We had not fully realised what was happening, when a number of wounded infantrymen came straggling past. I questioned them. They told me that the enemy was attacking everywhere, that he had broken through near Gouzeaucourt, capturing many guns, and was, to the best of their belief, still advancing.

This was cheerful news and made me think hard. Look at this rough diagram?-?

Our line on the 29th formed a bulge or salient. I knew the enemy had attacked at A and had broken through. I suspected from the heavy gun fire that he was attacking at B. If these two attacks were successful, our troops inside the bulge would be surrounded and the two attacking forces would meet in the neighbourhood of the + on the diagram.21 But the + also represented my own position on the morning of the 30th, with a batch of tanks in every stage of disrepair and the Colonel by now at Meaulte.

I hurried to the camp of "E" Battalion, a hundred yards away, but that battalion was temporarily under the command of a captain, as the Colonel and the three company commanders had preceded their tanks in the move to Meaulte. "G" Battalion, the third battalion of the brigade, was encamped on the farther side of the wood, four miles distant, and I had no time to go and see who was in command of it. Besides, the Colonel's car had disappeared with the Colonel, and I had no transport except three battered motor-cycles.

So I assumed command of the two battalions and gave instructions for all tanks that were in any way mobile to be filled and loaded. This took a little time, as the petrol dump was some distance away, and we had no lorries. Then, as it seemed to me that if we were about to fight?-?and I certainly did not intend to withdraw?-?we should probably be surrounded, I collected those officers and men who were not actually needed to fight the tanks, and ordered Field, whom I placed in charge, to march them back to Royaulcourt, where I hoped that they would be out of the way.

After I had made these preliminary arrangements I started with Spencer, my servant, in search of the nearest Divisional Headquarters. I had then no idea which or where it was. By this time all the roads into Metz were blocked with transport of every description. The enemy gunners were endeavouring to register on the Trescault road, but they were shooting consistently short or over, and a couple of "shorts" gave Spencer and myself the fright of our lives.

In Metz we discovered the headquarters of the Guards Division. I reported to the Divisional Commander that I was the proud possessor of an odd collection of second-hand tanks. He was not much impressed, but wired the news to his corps and told me to wait for orders.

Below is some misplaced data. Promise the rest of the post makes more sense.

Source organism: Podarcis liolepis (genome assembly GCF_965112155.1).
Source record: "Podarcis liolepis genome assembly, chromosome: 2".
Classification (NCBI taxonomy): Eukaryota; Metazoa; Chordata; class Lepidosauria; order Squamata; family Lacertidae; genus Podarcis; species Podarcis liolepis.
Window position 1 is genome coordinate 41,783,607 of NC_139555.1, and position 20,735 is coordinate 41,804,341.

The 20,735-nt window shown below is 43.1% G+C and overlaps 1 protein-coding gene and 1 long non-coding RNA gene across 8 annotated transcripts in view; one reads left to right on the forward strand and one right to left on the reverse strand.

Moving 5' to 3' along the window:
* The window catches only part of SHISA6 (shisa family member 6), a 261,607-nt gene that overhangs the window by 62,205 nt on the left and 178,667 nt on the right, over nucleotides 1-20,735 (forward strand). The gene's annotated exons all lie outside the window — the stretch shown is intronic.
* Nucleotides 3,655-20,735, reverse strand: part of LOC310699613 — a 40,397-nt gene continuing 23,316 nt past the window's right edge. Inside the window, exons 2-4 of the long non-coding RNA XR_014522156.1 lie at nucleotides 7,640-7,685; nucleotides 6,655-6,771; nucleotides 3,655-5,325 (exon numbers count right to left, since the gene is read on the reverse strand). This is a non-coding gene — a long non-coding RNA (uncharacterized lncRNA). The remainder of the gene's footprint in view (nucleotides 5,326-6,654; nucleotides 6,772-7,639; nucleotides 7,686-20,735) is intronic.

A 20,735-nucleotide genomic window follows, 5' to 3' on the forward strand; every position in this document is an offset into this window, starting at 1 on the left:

The cross-roads in Metz about 11 A.M. on the 30th November 1917 would have gratified any German. In spite of the desultory shelling there was, of course, no panic, but the thick confused stream of traffic pouring westwards was unpleasant. It reminded me too vividly of Estrees on the afternoon of Le Cateau, three years before. Mingled with the transport were odd groups of men, the survivors of batteries, stragglers who had lost their units, walking wounded?-?bitter, because they felt that this sudden counter-attack should have been prevented, and sullen, because although they realised that Metz was no place for men who could fight, they did not know what to do or where to go. There is nothing so tragical as the bewilderment of a broken army. For every man who retires because he is afraid, there are a thousand who retire because they are not organised to advance.

The A.P.M. proved himself a man indeed. One minute he would be out in the traffic lashing the drivers with a stinging tongue, until, literally frightened, they would perform marvels of driving, and so disentangle a block of traffic. Another minute he would drive a bunch of stragglers into the courtyard, consigning them with deep oaths to the lowest hell. Or he would interrupt passionately with a wealth of curses a gunner subaltern with three men, who, with tears in his voice, was trying to explain that they alone of his battery had survived, and that they had at least saved the breech-blocks and the sights. The A.P.M. was a huge man with mad blue eyes, but, thanks to his intolerant fury, the stream of traffic continued to flow, and no possible fighting man passed beyond Metz. My own servant, who had lost me in the crowd, was arrested as a straggler.

At about 12 noon a message came through from the Corps?-?